MICHELE L. CLOUSE. Medicine, Government, and Public Health in Philip II's Spain: Shared Interests, Competing Authorities.by W. Bynum

The American Historical Review


Archaeology / History / Museology


on individuals like Martı´n for its daily operations. In an epilogue, Liang also indicates how different branches of the Ferna´ndez de Co´rdoba clan fared: some kept up the tradition of royal service into the seventeenth century, while others married into some of the most prestigious noble families of Spain.

Liang’s basic methodological approach of using family history to explore how empires worked is extremely promising. The book’s main weakness is that it essentially relies on only two individuals to make its case.

This is especially frustrating given that Liang could have highlighted another member of the Ferna´ndez de

Co´rdoba family, the “Great Captain” Gonzalo Ferna´ndez de Co´rdoba, who was central to the Spanish conquest of Naples in 1503 (but whom Liang barely mentions). It is to be hoped that in Liang’s next book, he broadens his view and produces a more satisfying work.


University of Akron

MICHELE L. CLOUSE. Medicine, Government, and Public

Health in Philip II’s Spain: Shared Interests, Competing

Authorities. (The History of Medicine in Context.) Burlington, Vt.: Ashgate Publishing Company. 2011. Pp. xiv, 204. $104.95.

Spain’s rich medical tradition has been well exploited by a number of distinguished Spanish medical historians, but it remains too little appreciated by anglophone scholars. This is just one reason why Michele L.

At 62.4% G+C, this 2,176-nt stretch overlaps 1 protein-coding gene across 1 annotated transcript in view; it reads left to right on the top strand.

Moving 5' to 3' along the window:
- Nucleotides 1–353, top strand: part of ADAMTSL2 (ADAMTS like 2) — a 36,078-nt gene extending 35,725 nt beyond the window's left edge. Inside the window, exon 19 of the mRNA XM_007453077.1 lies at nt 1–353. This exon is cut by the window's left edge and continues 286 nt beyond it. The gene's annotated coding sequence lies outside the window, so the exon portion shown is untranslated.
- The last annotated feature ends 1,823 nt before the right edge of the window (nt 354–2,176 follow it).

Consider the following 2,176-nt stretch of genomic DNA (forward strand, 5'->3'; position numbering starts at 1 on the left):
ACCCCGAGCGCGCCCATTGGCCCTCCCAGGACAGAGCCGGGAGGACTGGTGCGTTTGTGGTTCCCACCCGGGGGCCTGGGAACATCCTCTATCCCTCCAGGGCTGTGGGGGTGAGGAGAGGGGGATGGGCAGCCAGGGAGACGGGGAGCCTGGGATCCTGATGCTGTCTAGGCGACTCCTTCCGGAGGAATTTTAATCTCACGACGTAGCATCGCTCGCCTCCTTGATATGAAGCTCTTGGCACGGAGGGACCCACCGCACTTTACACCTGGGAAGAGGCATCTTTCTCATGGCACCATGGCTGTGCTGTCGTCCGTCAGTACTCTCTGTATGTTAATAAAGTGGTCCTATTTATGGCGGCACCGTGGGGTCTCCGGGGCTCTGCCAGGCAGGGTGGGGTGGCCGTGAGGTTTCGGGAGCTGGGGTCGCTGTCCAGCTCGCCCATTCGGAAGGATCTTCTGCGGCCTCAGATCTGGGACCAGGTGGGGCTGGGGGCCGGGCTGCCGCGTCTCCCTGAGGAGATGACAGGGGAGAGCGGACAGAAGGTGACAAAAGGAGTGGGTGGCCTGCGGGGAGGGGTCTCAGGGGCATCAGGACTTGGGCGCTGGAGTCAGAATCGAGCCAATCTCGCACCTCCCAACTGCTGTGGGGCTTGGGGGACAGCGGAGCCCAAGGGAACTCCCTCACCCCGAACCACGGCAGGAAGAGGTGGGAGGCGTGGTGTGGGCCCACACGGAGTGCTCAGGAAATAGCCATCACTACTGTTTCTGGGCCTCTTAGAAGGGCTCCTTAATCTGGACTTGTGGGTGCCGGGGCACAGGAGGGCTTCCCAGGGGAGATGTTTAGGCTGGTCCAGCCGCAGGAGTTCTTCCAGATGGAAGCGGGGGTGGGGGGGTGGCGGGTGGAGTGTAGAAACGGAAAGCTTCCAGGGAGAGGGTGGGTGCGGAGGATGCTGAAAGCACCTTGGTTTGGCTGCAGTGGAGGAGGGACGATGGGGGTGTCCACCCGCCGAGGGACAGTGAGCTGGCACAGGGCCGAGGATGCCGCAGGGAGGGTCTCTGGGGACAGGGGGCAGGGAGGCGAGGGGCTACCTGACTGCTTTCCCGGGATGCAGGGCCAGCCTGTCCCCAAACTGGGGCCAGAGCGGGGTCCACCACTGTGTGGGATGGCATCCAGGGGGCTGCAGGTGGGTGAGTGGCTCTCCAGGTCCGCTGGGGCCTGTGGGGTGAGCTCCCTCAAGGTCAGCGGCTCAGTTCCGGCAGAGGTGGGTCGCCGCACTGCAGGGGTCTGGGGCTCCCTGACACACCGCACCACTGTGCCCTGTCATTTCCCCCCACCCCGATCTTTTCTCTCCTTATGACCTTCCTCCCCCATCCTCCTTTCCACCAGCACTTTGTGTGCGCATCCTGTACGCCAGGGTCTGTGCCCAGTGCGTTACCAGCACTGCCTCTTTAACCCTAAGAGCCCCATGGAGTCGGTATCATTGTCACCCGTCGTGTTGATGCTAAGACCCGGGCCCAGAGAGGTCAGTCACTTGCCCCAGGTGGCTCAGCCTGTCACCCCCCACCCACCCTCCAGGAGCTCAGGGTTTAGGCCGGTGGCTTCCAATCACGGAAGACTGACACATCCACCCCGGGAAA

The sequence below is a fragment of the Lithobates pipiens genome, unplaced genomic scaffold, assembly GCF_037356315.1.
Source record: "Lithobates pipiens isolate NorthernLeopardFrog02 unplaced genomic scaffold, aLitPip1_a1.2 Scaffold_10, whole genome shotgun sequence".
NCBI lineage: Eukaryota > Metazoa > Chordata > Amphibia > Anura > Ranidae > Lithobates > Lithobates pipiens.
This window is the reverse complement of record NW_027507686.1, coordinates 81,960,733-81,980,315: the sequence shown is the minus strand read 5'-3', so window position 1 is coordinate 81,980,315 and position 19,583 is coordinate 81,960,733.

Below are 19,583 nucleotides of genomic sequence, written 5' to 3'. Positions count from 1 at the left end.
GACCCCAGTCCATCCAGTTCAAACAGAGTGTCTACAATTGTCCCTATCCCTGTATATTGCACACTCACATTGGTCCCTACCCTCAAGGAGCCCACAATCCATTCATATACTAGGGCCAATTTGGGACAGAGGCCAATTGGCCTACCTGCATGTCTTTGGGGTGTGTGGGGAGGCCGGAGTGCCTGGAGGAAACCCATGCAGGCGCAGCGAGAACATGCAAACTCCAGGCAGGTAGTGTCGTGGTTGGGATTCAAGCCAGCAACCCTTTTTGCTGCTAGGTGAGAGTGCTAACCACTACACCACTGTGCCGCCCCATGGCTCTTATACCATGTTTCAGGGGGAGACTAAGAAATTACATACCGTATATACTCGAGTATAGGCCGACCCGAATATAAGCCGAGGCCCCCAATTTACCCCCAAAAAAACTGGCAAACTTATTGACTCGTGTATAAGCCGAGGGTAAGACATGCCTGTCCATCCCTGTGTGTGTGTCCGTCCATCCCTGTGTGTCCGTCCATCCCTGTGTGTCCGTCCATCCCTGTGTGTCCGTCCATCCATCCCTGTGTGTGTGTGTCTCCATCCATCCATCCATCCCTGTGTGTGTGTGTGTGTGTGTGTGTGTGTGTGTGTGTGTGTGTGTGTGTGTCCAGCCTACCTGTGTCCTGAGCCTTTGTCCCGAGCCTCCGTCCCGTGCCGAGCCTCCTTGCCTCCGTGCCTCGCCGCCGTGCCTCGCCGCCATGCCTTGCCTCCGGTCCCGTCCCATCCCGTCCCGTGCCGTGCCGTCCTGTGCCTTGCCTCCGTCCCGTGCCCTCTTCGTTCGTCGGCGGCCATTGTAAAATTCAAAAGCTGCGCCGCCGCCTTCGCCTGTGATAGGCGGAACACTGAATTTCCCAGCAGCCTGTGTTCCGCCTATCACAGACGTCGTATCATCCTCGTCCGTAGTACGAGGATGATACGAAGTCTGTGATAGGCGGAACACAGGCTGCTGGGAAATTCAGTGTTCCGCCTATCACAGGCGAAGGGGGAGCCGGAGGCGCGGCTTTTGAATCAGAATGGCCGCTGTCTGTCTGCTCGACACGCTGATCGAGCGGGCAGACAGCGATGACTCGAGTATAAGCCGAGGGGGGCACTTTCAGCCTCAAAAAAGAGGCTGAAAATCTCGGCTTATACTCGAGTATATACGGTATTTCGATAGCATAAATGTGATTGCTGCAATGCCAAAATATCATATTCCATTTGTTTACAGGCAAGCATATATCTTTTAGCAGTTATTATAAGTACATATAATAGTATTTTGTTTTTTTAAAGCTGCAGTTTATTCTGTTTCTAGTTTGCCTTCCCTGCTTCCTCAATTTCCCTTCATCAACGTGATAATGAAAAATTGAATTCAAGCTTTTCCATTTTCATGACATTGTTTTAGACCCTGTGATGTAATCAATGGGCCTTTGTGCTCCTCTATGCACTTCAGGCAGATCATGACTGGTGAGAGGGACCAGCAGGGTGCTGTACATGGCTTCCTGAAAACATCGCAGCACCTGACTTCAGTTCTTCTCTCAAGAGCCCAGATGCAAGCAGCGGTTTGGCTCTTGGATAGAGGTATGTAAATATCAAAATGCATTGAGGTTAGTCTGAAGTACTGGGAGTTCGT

Clouse’s systematic study of the relationship between doctors and the state in Philip II’s Spain is to be welcomed. The sixteenth century was a significant period, when Spain’s increasing influence in Europe and the

New World began to loom large.

Much of this came during the reign of Philip II (1556– 1598), as he sought to consolidate power to his Castilian throne. The “public health” of Clouse’s title recounts little of what later generations would understand by the phrase, when public health mostly concerned issues such as drains, overcrowding, and disease notification.

Rather, her monograph deals principally with the regulation of medical personnel, their education, training, and licensing. Philip believed that properly trained physicians, surgeons, and apothecaries would produce a healthy community. Cynical modern medical historians might question the premise, arguing that medicine actually had little to offer to patients in the remote past.

That was not the perception of Philip or his subjects.

Having good doctors and proper apothecaries to compound drugs were seen as necessary in the fight against disease and death.